MAI: What does it take to become a saint?

October 25, 2022

Pope Francis celebrates Mass for the canonization of 10 new saints in St. Peter's Square at the Vatican May 15, 2022. Five of the new saints are from Italy, three from France, one from India and one from the Netherlands. (CNS photo/Paul Haring)

“All men by nature desire to know” - Aristotle 

What do men desire to know? The truth. I have seen this to be especially evident with the younger generation.

Prior to entering seminary, I was the director of youth ministry at my home parish, Notre Dame in Houston, for more than four years. I had the privilege of accompanying many young people in their journey of faith, and in many ways, they helped me respond to the invitation to discern the priesthood.

As anyone who has ever been involved with youth ministry knows — there was, and still is, always the question of how we get the young people to be engaged in the life of the Church. And every year, without fail, whether preparing for the Sacrament of Confirmation or faith formation in general, I would encounter youth who did not want to be there, thought it was boring, or would say their parents forced them to be there.

This is not new, but this is true. Another reality I have experienced was the transformation of some of those same youth — from not wanting to be at church to being on fire for the Lord.

Initially, it was tempting for me to think that this transformation only happened because their friends, boyfriend/girlfriend were in the youth group, or they had nothing else to do, thought it was fun, etc. These are all good things and might have very well been part of the reason.

Nevertheless, above all, I believe this transformation happened because they came to know the truth.

The Catholic Church teaches that God himself is truth, goodness and beauty — that which we all long for is found in God!

Furthermore, despite what our culture tries to feed us, not everything is subjective or relative. For instance, a truth that is “true for you, but not true for me.” There is such a thing as objective and absolute truth — something that is true independent of how I feel or whether I want to believe it.

To say “there is no absolute truth” would be making an absolute statement, a contradiction.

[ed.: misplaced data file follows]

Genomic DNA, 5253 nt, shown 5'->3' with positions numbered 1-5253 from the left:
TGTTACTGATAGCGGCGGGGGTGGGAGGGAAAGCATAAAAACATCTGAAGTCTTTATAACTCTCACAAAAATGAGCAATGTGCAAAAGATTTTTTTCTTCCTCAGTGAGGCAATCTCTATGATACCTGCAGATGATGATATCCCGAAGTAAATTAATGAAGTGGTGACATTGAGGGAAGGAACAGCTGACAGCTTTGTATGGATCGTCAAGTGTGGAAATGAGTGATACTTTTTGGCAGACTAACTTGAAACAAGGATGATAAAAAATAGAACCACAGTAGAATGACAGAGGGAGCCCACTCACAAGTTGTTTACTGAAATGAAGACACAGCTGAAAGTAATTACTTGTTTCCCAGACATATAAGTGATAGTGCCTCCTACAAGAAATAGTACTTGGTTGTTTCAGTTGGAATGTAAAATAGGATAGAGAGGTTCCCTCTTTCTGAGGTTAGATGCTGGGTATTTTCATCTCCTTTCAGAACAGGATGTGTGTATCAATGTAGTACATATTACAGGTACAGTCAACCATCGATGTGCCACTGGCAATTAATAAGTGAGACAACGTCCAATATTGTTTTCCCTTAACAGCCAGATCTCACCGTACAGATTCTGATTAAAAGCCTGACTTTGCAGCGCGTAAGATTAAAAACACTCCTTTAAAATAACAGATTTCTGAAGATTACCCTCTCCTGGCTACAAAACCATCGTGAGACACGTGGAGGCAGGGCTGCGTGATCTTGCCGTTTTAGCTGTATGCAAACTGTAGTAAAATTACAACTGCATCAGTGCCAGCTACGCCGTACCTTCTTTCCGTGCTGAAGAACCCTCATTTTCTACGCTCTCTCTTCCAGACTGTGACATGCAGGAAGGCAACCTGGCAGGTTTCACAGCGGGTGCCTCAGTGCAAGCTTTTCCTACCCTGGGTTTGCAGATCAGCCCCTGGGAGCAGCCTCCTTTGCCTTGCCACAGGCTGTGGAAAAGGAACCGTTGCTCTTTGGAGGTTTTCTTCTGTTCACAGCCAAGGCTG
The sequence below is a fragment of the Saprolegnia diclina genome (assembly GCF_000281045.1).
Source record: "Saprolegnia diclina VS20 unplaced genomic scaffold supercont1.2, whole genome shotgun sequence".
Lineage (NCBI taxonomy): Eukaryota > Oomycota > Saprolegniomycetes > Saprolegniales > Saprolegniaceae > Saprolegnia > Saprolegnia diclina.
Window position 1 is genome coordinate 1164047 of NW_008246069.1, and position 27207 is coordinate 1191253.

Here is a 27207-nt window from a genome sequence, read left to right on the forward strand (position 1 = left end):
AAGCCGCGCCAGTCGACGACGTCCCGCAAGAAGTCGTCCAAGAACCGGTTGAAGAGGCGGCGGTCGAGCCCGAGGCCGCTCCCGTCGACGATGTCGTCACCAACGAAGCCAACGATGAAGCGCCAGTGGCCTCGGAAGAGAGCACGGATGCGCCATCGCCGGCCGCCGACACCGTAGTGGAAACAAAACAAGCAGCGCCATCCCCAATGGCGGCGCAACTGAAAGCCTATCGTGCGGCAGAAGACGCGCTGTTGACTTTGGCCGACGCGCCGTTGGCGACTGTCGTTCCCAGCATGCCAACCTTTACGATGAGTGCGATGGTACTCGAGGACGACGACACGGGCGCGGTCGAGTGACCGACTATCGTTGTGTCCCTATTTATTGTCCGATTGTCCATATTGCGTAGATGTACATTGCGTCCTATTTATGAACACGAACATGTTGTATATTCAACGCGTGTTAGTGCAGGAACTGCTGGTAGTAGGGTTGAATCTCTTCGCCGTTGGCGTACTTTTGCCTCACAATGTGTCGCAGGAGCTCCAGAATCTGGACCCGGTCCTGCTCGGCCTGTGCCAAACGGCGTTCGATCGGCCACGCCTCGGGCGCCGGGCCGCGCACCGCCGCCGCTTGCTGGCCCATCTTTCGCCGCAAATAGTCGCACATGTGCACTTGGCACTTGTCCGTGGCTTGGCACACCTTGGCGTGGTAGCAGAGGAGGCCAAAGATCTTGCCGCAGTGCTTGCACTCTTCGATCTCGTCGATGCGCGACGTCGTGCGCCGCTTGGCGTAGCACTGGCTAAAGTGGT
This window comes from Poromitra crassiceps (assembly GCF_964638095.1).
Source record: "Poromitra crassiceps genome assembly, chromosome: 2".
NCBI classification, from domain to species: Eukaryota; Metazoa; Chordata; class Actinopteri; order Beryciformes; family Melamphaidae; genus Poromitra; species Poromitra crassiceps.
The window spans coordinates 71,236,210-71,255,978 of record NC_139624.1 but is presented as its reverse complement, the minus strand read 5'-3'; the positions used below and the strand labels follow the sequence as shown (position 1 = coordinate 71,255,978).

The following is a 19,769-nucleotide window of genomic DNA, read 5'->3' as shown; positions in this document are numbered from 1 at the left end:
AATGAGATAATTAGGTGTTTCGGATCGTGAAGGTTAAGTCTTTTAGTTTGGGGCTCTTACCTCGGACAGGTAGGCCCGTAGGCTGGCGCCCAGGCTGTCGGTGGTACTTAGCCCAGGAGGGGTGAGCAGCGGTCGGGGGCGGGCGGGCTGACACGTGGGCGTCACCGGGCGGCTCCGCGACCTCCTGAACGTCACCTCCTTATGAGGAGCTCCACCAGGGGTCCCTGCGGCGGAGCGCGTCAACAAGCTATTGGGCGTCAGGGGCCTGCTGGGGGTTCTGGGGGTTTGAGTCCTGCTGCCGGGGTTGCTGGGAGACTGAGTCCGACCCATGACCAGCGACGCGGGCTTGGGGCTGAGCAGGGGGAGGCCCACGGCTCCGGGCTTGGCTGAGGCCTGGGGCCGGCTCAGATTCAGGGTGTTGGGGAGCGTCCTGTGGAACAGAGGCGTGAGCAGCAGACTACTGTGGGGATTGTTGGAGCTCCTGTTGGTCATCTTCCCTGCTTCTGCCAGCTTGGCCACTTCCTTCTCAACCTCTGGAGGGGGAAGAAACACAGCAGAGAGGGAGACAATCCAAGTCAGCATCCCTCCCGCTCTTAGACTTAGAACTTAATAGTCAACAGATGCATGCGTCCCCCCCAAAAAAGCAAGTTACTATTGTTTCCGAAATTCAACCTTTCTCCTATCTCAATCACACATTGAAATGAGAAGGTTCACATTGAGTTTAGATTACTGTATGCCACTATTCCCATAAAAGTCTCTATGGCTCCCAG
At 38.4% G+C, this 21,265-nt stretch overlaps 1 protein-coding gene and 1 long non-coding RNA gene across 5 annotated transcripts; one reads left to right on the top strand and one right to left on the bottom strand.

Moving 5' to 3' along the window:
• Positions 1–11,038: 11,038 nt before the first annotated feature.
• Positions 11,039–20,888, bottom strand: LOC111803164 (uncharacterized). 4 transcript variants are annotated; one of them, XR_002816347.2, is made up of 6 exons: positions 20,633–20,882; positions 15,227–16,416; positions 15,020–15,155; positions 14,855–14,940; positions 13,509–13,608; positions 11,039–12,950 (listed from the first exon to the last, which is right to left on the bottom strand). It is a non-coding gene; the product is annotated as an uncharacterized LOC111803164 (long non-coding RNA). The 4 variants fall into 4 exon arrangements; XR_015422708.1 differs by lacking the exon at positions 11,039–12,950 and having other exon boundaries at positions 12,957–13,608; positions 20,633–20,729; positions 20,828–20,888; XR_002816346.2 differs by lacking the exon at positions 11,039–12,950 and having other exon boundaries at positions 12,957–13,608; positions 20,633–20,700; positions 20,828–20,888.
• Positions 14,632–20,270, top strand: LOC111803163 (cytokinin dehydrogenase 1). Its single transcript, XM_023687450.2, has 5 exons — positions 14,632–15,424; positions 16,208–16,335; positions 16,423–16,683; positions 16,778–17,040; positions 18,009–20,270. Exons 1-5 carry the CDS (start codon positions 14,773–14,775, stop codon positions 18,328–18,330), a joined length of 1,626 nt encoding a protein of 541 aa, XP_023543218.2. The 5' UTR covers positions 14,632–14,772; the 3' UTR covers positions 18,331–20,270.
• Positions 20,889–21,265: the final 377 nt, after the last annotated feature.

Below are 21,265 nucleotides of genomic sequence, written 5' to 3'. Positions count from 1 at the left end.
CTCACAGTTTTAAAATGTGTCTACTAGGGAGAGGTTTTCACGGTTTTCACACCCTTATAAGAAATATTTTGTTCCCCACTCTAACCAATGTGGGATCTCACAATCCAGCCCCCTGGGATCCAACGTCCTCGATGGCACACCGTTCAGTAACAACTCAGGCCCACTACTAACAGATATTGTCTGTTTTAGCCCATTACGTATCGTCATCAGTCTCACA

Hence, St. Augustine teaches, “I have met many who wanted to deceive, but none who wanted to be deceived.” Nobody likes being lied to. The youth are thirsting for truth and authenticity. All the while, they are getting pulled in so many different directions with the influence of social media, decline in mental health, concerns for social justice, etc.

Not to mention everything they experience with family, friends, work and school. As a result, it can be hard to trust that this truth that the Church teaches is worth fighting for. This is normal. Somewhere along the way, we can start to doubt in the dark what we knew was true in the light. What changes is not the truth but how we feel about the truth. There is no shame in this.

To the youth, my invitation is to permit yourself to start over as many times as you need (Sacrament of Reconciliation is a good place to start). St. Josemaria Escriva said, “To begin is for everyone, to persevere is for saints… a saint is a sinner who keeps trying.”

This is the secret to sainthood. Be a person of perseverance, of grit! Keep showing up and allow yourself to wrestle with God. I understand that the “fire” can seem to burn out for various reasons. This can often lead to discouragement, despair, anger, guilt, shame and so forth.
This is a common tactic of the enemy to cause a wedge between you and God. If not addressed, it only causes you to stray more and more from practicing the faith.

Therefore, it is crucial to “be aware” of the voices (God, the enemy, yourself) you listen to, “understand” them for what it is, and “take action” — to accept that which is good and leads you toward God and reject all that which pulls you away. Be willing to do whatever it takes to be a saint. 

Christian Mai is the former youth minister of Notre Dame and currently a seminarian of the Archdiocese of Galveston-Houston.